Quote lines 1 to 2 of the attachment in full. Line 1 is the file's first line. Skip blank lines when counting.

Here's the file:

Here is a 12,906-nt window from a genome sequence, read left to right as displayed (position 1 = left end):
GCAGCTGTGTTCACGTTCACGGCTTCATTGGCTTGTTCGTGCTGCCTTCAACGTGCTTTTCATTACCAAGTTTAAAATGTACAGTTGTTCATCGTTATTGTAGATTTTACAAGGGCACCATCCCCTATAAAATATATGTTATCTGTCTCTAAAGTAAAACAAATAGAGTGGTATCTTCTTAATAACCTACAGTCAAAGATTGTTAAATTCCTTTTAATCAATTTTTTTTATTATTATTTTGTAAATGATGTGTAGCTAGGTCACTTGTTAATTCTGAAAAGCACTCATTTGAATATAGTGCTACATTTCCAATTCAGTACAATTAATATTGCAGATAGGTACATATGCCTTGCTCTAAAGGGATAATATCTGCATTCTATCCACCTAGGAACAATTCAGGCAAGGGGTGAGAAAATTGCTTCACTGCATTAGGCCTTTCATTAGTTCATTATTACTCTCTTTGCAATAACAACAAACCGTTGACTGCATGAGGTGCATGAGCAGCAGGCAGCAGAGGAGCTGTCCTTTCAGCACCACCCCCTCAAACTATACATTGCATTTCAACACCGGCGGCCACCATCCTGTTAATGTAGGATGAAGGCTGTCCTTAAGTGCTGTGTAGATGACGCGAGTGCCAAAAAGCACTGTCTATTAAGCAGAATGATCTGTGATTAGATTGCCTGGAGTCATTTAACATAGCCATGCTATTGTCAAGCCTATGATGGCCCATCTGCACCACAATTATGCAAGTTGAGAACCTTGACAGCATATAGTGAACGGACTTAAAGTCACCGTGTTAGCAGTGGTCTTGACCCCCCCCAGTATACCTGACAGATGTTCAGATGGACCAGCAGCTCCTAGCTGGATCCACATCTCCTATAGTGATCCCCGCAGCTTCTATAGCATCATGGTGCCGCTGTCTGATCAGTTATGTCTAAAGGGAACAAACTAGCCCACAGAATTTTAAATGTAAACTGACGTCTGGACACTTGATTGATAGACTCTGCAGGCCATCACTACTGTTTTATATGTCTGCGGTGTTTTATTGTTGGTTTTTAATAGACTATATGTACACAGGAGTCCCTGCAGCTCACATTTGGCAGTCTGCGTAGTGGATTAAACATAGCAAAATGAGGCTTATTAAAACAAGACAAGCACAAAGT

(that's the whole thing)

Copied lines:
Here is a 12,906-nt window from a genome sequence, read left to right as displayed (position 1 = left end):
GCAGCTGTGTTCACGTTCACGGCTTCATTGGCTTGTTCGTGCTGCCTTCAACGTGCTTTTCATTACCAAGTTTAAAATGTACAGTTGTTCATCGTTATTGTAGATTTTACAAGGGCACCATCCCCTATAAAATATATGTTATCTGTCTCTAAAGTAAAACAAATAGAGTGGTATCTTCTTAATAACCTACAGTCAAAGATTGTTAAATTCCTTTTAATCAATTTTTTTTATTATTATTTTGTAAATGATGTGTAGCTAGGTCACTTGTTAATTCTGAAAAGCACTCATTTGAATATAGTGCTACATTTCCAATTCAGTACAATTAATATTGCAGATAGGTACATATGCCTTGCTCTAAAGGGATAATATCTGCATTCTATCCACCTAGGAACAATTCAGGCAAGGGGTGAGAAAATTGCTTCACTGCATTAGGCCTTTCATTAGTTCATTATTACTCTCTTTGCAATAACAACAAACCGTTGACTGCATGAGGTGCATGAGCAGCAGGCAGCAGAGGAGCTGTCCTTTCAGCACCACCCCCTCAAACTATACATTGCATTTCAACACCGGCGGCCACCATCCTGTTAATGTAGGATGAAGGCTGTCCTTAAGTGCTGTGTAGATGACGCGAGTGCCAAAAAGCACTGTCTATTAAGCAGAATGATCTGTGATTAGATTGCCTGGAGTCATTTAACATAGCCATGCTATTGTCAAGCCTATGATGGCCCATCTGCACCACAATTATGCAAGTTGAGAACCTTGACAGCATATAGTGAACGGACTTAAAGTCACCGTGTTAGCAGTGGTCTTGACCCCCCCCAGTATACCTGACAGATGTTCAGATGGACCAGCAGCTCCTAGCTGGATCCACATCTCCTATAGTGATCCCCGCAGCTTCTATAGCATCATGGTGCCGCTGTCTGATCAGTTATGTCTAAAGGGAACAAACTAGCCCACAGAATTTTAAATGTAAACTGACGTCTGGACACTTGATTGATAGACTCTGCAGGCCATCACTACTGTTTTATATGTCTGCGGTGTTTTATTGTTGGTTTTTAATAGACTATATGTACACAGGAGTCCCTGCAGCTCACATTTGGCAGTCTGCGTAGTGGATTAAACATAGCAAAATGAGGCTTATTAAAACAAGACAAGCACAAAGT